Over 4.5 billion years, Earth has evolved from a molten ball to a cooler planet with large continental plates, but how and when continents grew and plate tectonics started remain poorly understood. In this paper, I review the evidence that 3.5 Ga continental nuclei in Australia formed as thick volcanic plateaux over hot, upwelling mantle and survived due to contemporaneous development of a thick, buoyant, unsubductable mantle root. This type of crust is distinct from, but complimentary to, high-grade gneiss terranes that formed through arc-accretion tectonics on what is envisaged as a vigorously convecting early Earth with small plates. Thus, it is proposed that two types of crust formed on early Earth, in much the same way as in modern Earth, but with distinct differences resulting from a hotter Archean mantle. A remaining question of how plate tectonics was initiated on Earth is investigated, using an analogy with Artemis Corona on Venus.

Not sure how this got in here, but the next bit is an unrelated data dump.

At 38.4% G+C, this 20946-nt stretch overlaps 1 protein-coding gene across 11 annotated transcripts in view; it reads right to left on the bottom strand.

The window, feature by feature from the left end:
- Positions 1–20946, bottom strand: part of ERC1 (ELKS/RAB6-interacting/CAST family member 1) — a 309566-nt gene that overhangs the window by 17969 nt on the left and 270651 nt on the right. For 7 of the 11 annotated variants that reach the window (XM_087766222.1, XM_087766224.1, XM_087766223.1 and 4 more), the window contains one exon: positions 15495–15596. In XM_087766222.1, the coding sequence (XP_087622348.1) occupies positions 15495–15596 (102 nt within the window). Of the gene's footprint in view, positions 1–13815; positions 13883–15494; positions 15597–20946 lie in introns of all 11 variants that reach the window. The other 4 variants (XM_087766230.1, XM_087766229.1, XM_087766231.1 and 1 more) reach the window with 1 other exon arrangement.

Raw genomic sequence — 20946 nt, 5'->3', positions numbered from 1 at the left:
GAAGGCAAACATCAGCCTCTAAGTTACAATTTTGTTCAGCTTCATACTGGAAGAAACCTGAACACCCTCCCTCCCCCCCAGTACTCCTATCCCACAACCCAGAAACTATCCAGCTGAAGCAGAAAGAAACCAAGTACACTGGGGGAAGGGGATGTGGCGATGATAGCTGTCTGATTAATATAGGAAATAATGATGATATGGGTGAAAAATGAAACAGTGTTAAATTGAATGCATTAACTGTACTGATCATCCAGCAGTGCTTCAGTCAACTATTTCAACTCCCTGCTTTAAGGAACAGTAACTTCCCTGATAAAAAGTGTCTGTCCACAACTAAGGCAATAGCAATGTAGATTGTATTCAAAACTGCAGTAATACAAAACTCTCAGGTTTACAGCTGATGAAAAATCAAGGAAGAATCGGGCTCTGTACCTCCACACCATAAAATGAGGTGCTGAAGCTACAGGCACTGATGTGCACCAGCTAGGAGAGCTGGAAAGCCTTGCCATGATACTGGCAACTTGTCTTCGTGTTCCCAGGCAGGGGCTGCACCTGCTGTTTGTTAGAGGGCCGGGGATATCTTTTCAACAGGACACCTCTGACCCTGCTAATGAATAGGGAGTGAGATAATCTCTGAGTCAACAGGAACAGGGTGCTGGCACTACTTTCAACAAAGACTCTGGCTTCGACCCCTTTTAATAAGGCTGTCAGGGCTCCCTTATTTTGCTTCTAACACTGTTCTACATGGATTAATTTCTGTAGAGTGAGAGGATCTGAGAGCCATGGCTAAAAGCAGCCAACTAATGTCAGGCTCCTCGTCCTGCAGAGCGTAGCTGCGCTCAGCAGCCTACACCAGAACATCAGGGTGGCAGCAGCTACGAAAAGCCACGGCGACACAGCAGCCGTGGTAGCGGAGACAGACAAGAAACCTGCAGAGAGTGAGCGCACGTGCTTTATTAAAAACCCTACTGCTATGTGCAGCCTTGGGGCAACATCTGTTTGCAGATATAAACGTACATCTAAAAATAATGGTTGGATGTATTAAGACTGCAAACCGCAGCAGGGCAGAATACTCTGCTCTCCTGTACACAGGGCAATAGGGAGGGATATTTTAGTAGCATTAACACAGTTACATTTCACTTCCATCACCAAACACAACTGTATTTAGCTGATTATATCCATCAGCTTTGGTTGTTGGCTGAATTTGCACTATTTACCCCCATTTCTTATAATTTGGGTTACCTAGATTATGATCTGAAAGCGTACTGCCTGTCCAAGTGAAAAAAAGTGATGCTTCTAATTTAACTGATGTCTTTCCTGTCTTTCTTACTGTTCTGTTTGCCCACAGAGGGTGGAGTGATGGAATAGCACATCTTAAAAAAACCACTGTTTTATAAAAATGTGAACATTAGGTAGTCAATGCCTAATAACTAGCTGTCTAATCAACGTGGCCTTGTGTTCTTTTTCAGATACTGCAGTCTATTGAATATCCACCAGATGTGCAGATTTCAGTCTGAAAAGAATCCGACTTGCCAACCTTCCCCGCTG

|Number of pages||23|
|Journal||American Journal of Science|
|Publication status||Published - Dec 2010|
- Continental Crust
ASJC Scopus subject areas
- Earth and Planetary Sciences(all)